RUBY:

How likely is that given so much of the economy is hibernation, as the Prime Minister puts it?

MIKE:

You know, I've got to say to some extent you can see why this push would be attractive because.... Let's face it, our tourism industry is in tatters. Our other big export earner, which is educating people from China and India and elsewhere around the world, that's in tatters. So, you know, we're going to have to make up the slack somewhere. And the argument is that the resources sector will do it. In particular, coal.

So that's the risk. You know that in the rush to try and recover economically, protections that have been established will be ripped up and realities like the issue of climate change, you know, which in the long term is a much bigger threat to humanity than is the coronavirus will be forgotten.

It's not just the matter of public money being invested in a few antiquated power stations around the place. There's also a bigger push afoot, I think, to actually undermine environmental safeguards in general. And I think that that's a somewhat worrying development, that one crisis coronavirus is being used as cover for not addressing another bigger crisis, which is climate change and the environment.

RUBY:

Mike, thanks so much for your time today.

MIKE:

My pleasure.

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RUBY:

Also in the news…

Prime Minister Scott Morrison has released a video message urging schools to work towards a return to face-to-face classes.

In the message Morrison told teachers that “students and their families are relying on you more than ever.”

He said that distance learning, which is being rolled out across a number of states, was no substitute for face-to-face classes, particularly for students from low-income backgrounds.

However state governments are advising parents to keep their children at home if they can and to adapt to remote learning.

**

NSW has expanded Covid-19 testing to anyone experiencing a cough, temperature or a sore throat.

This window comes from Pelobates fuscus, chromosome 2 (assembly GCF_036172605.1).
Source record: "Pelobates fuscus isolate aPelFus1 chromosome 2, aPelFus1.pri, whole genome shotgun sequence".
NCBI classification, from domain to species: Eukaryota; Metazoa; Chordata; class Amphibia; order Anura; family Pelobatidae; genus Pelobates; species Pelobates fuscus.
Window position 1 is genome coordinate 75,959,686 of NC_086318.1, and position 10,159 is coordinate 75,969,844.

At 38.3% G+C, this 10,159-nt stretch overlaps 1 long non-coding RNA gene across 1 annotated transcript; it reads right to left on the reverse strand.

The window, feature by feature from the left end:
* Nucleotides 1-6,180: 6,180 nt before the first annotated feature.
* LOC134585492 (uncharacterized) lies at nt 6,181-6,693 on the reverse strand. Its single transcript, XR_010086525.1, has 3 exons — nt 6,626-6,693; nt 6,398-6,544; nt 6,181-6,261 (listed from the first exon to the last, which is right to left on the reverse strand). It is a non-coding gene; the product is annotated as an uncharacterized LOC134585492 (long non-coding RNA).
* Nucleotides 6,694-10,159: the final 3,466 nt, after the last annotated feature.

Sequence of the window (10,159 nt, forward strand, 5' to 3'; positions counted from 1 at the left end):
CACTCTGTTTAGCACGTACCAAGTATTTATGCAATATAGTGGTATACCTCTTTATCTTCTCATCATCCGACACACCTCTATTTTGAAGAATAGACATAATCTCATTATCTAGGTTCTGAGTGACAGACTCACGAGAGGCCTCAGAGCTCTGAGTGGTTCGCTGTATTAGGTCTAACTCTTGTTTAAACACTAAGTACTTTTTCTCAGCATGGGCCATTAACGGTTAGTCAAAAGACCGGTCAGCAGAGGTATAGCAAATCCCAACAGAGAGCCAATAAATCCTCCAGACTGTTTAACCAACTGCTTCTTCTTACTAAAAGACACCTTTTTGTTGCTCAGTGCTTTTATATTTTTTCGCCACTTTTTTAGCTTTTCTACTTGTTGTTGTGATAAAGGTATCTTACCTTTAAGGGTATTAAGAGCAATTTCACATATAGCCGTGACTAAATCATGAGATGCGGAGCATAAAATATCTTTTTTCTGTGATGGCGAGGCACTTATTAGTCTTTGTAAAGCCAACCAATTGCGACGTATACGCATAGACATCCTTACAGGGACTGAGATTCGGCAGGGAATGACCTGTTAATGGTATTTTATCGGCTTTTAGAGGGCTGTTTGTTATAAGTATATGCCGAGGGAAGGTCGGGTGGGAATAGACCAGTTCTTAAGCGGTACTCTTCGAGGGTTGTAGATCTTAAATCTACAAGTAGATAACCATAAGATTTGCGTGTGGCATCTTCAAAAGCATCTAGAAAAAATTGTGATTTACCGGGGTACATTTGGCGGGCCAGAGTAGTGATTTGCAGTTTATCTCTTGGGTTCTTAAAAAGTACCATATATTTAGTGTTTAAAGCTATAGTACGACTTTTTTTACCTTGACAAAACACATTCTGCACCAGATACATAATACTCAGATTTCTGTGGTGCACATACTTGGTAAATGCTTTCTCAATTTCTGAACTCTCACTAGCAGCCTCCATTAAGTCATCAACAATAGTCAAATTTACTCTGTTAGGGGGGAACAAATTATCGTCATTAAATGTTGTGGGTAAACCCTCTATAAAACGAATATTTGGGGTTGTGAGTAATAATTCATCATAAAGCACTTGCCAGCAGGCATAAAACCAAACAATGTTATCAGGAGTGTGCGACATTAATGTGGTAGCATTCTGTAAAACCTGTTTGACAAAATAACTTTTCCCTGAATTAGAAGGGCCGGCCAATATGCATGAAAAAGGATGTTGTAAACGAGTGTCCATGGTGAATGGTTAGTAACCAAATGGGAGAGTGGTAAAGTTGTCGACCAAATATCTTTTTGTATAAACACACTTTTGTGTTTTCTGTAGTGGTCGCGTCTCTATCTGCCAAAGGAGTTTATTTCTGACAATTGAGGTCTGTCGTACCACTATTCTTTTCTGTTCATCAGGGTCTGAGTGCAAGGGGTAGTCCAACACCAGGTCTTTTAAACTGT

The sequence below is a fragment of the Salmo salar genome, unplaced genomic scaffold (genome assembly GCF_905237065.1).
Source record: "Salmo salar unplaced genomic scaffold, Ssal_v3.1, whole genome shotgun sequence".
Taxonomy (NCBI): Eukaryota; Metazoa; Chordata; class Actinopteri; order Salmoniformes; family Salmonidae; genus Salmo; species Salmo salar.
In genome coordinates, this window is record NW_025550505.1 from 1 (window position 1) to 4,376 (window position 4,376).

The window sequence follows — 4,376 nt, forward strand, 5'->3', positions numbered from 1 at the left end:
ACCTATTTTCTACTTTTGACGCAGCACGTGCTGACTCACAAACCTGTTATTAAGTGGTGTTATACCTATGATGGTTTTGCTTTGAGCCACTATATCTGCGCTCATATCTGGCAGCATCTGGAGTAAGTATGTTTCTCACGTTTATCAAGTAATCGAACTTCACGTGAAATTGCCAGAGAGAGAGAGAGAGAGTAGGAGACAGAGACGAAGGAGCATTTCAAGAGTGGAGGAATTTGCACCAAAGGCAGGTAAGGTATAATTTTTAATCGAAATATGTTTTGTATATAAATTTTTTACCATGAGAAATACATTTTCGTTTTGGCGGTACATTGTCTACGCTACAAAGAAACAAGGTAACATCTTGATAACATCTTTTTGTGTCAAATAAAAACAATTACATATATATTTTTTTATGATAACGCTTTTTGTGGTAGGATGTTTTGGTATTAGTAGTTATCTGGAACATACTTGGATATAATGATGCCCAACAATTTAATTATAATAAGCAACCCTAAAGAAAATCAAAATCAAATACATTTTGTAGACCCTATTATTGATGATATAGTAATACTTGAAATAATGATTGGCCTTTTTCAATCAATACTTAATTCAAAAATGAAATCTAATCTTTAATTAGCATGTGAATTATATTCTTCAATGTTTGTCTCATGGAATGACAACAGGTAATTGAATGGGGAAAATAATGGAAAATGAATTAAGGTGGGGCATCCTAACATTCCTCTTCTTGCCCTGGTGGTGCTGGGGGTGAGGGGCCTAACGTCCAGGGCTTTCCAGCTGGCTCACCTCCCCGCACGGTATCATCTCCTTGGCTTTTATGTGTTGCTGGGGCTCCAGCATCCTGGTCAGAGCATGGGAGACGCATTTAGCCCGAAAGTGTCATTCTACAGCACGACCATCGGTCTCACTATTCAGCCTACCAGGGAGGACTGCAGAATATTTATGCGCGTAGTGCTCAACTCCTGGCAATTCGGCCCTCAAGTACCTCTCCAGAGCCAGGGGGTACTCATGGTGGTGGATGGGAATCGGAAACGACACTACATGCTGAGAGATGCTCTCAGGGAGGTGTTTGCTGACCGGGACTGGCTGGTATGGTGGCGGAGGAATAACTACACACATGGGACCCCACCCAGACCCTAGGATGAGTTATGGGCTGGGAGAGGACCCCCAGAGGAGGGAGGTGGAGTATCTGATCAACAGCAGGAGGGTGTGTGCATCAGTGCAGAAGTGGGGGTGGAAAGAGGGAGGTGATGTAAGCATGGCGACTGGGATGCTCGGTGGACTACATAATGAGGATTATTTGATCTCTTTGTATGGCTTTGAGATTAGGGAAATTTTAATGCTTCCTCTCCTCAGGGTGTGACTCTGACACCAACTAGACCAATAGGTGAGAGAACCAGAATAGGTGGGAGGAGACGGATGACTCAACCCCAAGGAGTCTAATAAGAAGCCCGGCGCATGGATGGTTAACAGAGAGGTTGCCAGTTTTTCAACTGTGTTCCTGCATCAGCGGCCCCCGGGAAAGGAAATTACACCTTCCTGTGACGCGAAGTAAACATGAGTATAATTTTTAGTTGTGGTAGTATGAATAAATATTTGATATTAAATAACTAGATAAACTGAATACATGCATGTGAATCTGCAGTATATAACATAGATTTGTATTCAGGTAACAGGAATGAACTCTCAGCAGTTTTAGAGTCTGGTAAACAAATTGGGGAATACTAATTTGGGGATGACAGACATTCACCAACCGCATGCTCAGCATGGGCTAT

More than one-third of the state’s 2886 confirmed cases are locally acquired, and the expanded testing regime is an attempt to minimise community transmission of the virus.

**

In the US President Donald Trump has instructed his administration to suspend funding to the World Health Organization over its handling of the coronavirus pandemic.

Trump accused the W H O of promoting China's alleged "disinformation". The move was criticised by the UN and health experts

**

And the High Court has unanimously found that a search warrant used by the AFP to raid the house of journalist Annika Smethurst wasn't drafted precisely enough and should be quashed.

However, in a split decision the court found that the AFP would not have to destroy the material they gathered in the raid.

The Media, Entertainment and Arts Alliance, welcomed the decision but expressed concern that police didn’t have to destroy the material gathered.

The media union warned that this meant “there is no protection for public-interest journalism in Australia.

I’m Ruby Jones, this is 7am. See ya tomorrow.

Federal and state governments have quietly been winding back environmental regulations while most of the world is focused on the coronavirus pandemic. Today, Mike Seccombe on Energy Minister Angus Taylor’s plan to prop up coal-fired power generators, and the push to undermine environmental protections during this crisis.

Guest: The Saturday Paper’s National Correspondent Mike Seccombe.

Background reading:

Angus Taylor’s energy projects push in The Saturday Paper
The Saturday Paper
The Monthly

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7am is a daily show from The Monthly and The Saturday Paper. It’s produced by Ruby Schwartz, Atticus Bastow, and Michelle Macklem. Elle Marsh is our features and field producer, in a position supported by the Judith Neilson Institute for Journalism and Ideas. Brian Campeau mixes the show. Our editor is Osman Faruqi. Erik Jensen is our editor-in-chief. Our theme music is by Ned Beckley and Josh Hogan of Envelope Audio. New episodes of 7am are released every weekday morning. Make sure you don’t miss out by subscribing on your favourite podcast app. I’m Ruby Jones, see you next week.

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auspol environment covid19 coronavirus energy angustaylor




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203: What governments are hiding behind coronavirus